The ongoing debate over the Wuhan coronavirus’s (COVID-19) origin is highlighting the systemic problem with many biolabs around the world, specifically, that researchers working with some of the most dangerous bacteria and viruses could “accidentally set them loose.”

The controversy stems from the reported ‘lab leak’ that occurred in the Wuhan Institute of Virology (WIV) in China, where many believe the COVID-19 virus was engineered. Evidence points to the virus being released outside by accident after it infected at least one scientist involved with the research.

In light of this, many experts now want tougher controls to be placed on facilities similar to WIV. They fear that if the security in these biolabs isn’t strengthened, another accidental leak could cause the next deadly pandemic.

The WIV belongs to one of the most secure classes of biolabs in the world commonly referred to as biosafety level four (BSL 4). BSL4 laboratories are designed to accommodate research on the most dangerous pathogens known to man, some of which don’t even have any known cures.

“There are [heating, ventilation and air conditioning] filtration systems, so that the virus can’t escape through exhaust; any wastewater that leaves the facility is treated with either chemicals or high temperatures to make sure that there’s nothing left alive,” explained Gregory Koblentz, deputy director of the Biodefense Graduate Program at George Mason University, in an interview with AFP.

Researchers who work in these BSL4 labs are highly trained individuals and are required to wear hazmat suits at all times while inside the facility.

Dozens of biolabs like the one in Wuhan exist around the world

According to a report from King’s College London (KCL), there are 59 BSL 4 facilities like the WIV around the world, many of which were only established during the last decade. Twenty-five of these facilities are located in Europe, while 14 can be found in North America, 13 are in Asia and three are in Africa. 

All of these facilities are expected to have the highest standards when it comes to safety and security. But if the coronavirus did leak from one of the most secure biolabs in the world, then that means all the other facilities like it could also spread similarly dangerous pathogens.

This situation is made even more terrifying by the fact that 46 of the 59 known BSL 4 labs are located in major urban centers. Their proximity to civilians would exacerbate the impact of any accidental pathogen leaks.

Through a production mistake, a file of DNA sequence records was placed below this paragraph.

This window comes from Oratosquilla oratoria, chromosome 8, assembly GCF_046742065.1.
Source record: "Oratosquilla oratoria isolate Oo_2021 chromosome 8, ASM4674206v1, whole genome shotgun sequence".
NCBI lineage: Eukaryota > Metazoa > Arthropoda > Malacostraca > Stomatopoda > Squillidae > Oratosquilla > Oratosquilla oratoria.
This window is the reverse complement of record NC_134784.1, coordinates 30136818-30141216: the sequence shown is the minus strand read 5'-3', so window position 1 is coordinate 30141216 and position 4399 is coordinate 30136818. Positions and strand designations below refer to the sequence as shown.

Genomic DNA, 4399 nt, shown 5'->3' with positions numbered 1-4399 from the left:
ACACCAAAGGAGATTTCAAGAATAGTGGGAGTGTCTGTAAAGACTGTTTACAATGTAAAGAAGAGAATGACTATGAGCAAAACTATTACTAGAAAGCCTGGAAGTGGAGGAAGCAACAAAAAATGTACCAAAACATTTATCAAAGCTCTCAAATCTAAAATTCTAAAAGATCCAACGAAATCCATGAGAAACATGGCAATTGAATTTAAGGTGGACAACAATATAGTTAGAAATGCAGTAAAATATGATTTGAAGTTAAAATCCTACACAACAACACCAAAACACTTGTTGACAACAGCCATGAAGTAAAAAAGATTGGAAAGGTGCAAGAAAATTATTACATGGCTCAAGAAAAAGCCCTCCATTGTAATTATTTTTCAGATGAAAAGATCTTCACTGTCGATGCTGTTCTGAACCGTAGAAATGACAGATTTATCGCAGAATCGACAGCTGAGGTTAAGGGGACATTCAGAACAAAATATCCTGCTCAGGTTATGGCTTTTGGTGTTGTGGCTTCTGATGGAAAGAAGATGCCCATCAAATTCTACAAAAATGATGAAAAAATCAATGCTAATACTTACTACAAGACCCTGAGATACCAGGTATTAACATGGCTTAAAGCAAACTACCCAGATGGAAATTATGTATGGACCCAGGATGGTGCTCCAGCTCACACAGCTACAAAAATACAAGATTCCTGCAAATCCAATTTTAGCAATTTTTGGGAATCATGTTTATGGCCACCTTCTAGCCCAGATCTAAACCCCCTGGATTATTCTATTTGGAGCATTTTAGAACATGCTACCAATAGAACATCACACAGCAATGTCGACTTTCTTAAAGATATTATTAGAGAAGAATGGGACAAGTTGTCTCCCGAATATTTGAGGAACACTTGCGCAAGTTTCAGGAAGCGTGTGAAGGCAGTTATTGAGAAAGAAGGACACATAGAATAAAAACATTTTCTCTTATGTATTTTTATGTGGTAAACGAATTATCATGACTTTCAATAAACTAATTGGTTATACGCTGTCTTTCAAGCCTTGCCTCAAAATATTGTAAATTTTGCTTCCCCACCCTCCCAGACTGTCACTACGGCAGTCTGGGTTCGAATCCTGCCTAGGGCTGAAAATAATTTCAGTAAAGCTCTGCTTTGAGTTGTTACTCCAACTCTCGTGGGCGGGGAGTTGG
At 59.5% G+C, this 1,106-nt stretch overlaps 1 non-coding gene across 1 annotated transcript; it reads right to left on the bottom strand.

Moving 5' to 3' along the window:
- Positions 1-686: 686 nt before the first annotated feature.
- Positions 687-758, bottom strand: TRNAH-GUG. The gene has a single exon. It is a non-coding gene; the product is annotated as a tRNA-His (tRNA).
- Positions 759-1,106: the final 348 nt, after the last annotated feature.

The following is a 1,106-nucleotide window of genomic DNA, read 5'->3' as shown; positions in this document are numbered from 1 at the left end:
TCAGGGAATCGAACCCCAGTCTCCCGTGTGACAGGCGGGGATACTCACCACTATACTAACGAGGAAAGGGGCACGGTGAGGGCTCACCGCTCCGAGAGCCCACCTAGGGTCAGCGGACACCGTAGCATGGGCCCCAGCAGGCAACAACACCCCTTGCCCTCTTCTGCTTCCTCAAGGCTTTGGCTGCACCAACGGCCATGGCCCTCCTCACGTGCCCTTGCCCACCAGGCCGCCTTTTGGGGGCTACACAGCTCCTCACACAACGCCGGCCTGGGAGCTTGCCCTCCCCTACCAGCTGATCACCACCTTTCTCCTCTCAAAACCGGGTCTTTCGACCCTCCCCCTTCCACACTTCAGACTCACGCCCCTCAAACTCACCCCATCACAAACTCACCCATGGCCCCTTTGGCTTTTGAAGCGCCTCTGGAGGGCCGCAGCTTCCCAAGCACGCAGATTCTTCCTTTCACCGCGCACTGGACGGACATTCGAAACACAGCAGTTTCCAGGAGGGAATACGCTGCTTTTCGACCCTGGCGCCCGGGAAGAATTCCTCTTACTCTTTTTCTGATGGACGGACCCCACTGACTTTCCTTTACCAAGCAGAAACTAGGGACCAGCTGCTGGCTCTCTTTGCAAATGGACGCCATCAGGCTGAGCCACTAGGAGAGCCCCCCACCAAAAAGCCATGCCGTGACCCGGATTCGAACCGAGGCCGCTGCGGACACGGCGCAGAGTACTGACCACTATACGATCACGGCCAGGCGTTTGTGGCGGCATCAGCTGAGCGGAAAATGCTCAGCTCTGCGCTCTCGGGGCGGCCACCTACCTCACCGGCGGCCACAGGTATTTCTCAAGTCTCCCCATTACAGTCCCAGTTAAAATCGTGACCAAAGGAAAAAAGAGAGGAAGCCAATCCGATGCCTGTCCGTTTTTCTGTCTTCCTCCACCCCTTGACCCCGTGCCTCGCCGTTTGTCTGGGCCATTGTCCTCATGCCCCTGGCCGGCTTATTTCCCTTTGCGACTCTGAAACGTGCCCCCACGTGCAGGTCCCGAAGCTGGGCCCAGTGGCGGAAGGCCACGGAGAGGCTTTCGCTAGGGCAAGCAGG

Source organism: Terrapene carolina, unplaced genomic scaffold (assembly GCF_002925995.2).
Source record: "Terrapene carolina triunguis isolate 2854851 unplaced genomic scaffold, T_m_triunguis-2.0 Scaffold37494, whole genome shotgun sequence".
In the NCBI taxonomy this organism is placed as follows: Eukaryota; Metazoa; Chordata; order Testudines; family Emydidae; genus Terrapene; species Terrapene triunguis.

“Only one lab needs to make one mistake with a serious and easily communicable disease for which there is no treatment to inflict a catastrophe on the world population,” wrote journalist Kurt Cobb in his article for Resilience. “Biosafety labs … create the possibility of catastrophic systemic ruin for human societies.”

But even more alarming is that, according the KCL report, no international entity is mandated to monitor the safety and security levels of these facilities. In fact, there are “no binding international standards for safe, secure and responsible work on pathogens in BSL 4 labs.” This means the WIV and other labs like it set their own standards for safety and security.

Accidents occur in dangerous biolabs all the time

If the coronavirus did originate from one of the labs at WIV and if it spread outside through infected personnel, then it would not be the first time such an incident has occurred. Accidents like this happen even in supposedly top-tier facilities like the WIV. Less serious accidents occur at a much more frequent rate in many other labs with fewer safety and security measures.

In 1977, the H1N1 virus – the same strain that caused the 1918 Spanish flu pandemic – leaked from biolabs in China and the Soviet Union. Like the COVID-19 virus, it spread worldwide but affected mostly younger adults. The virus killed approximately 700,000 people.

In 2001, dozens of individuals in the United States were infected with anthrax after receiving letters that contained anthrax spores. Some of the high-profile individuals that were targeted included prominent journalists and two Democratic senators. The main suspect was a mentally disturbed employee at a biolab in Fort Detrick, an army installation in Maryland that now hosts elements of the U.S. biological defense program. The anthrax attacks killed a total of five and injured 17.

In 2004, two Chinese researchers working with SARS in a lab were accidentally exposed to it and became instrumental to its spread. The virus infected hundreds and killed at least one individual.

In 2014, during a clean-up and inventory of the Food and Drug Administration’s offices and laboratories in Maryland, federal scientists discovered six forgotten vials in a storage area. These vials were labeled variola, the virus that causes smallpox.

“Human errors constitute over 70 percent of the errors in laboratories,” said Lynn Klotz, who has been sounding the alarm for years about the threat posed by biolabs like the WIV. Klotz is a senior science fellow at the Center for Arms Control and Non-Proliferation.

According to Klotz, many of the accidents that occur in the U.S. are only uncovered after researchers like himself petition the government through Freedom of Information Act requests.

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